Tuesday, July 01, 2003

Dubya's crew is still trying to argue that we needed to go to war, like, immediately in order to keep Saddam from getting weapons of mass destruction. As evidence for which, their latest offering is centrifuge plans and parts buried in a garden more than a decade ago, and not retrieved since.

That justified immediate war.

Meanwhile, the news from North Korea is... in flux. About six months ago, when the North Koreans blew the dust off their plutonium reprocessing plant, the word on the street was that if nothing changed, they'd have enough weapons-grade goop for six to ten warheads in about six months. Sure enough, a few days ago, the Yomiuri Shimbun had an interview with one of Clinton's Korea hands, who had done the math and stated authoritatively that they've got the glop... well, pretty much now. But, he said, things could be worse; at least, they didn't have the technology to make warheads small enough to fit on their missiles.

Or so he claimed. But this was a Clinton hand. Might he be ill-informed? Out of the loop?

Indeed, he is. The New York Times reports this morning that the North Koreans do have the technology to deliver nuclear weapons on their missiles, according to the latest reports from the CIA.

You never could trust the word from the Clinton administration.

Oh, one more thing. The North Koreans are now openly threatening to abandon the armistice that ended the Korean war.

Recall that the North Koreans started doing all this -- particularly, taking their plutonium weapons program out of mothballs -- in direct response to the belligerent tack which had been taken by Dubya's crew on entering office, and its abandonment of the Clinton administration's more diplomatic approach, which left the North Koreans feeling that they had no choice but to resume weapons development the quickest way they knew how, to head off an attack which they expected to come no matter what.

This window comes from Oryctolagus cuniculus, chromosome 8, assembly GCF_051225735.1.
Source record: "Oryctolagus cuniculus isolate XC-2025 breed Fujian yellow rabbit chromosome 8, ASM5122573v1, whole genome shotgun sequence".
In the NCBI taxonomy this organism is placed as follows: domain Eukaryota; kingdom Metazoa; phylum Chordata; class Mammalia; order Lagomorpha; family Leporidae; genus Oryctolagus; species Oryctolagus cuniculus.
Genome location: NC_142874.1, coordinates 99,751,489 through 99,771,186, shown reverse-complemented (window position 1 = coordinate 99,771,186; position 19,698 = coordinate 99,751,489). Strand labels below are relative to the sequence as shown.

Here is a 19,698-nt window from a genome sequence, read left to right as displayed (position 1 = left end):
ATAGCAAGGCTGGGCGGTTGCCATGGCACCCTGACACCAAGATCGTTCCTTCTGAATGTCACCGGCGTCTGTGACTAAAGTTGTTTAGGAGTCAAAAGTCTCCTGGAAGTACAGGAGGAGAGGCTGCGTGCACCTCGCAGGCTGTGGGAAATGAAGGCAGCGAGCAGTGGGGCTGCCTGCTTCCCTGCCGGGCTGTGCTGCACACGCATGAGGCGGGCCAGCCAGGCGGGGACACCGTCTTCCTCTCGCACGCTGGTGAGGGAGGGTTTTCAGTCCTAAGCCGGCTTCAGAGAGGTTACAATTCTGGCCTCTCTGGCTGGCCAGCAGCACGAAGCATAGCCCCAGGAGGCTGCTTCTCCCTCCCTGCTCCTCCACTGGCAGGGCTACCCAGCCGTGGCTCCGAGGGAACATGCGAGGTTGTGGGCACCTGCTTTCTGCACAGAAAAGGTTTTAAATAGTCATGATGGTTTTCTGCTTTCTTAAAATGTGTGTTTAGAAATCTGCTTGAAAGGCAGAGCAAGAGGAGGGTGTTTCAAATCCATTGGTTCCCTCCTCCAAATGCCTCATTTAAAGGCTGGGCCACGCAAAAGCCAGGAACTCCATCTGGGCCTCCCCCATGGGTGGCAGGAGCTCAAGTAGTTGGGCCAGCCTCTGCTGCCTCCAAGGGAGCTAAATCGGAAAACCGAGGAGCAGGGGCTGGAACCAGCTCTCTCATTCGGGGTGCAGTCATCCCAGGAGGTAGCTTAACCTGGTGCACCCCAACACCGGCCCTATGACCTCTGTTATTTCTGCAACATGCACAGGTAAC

Gee, it's good to have the grownups back in charge. Isn't it?

To head off some objections -- yes, part of what was going on here is that even while the North Koreans had their plutonium program in mothballs, they were developing a uranium enrichment program -- a slower way to get an inferior bomb, but it still would have gotten them a bomb. But that was probably just a ploy for more aid, witness what happened when, in response to Dubya's White House machismo, they decided that they needed not just the threat to develop a bomb, but, well... a bomb.


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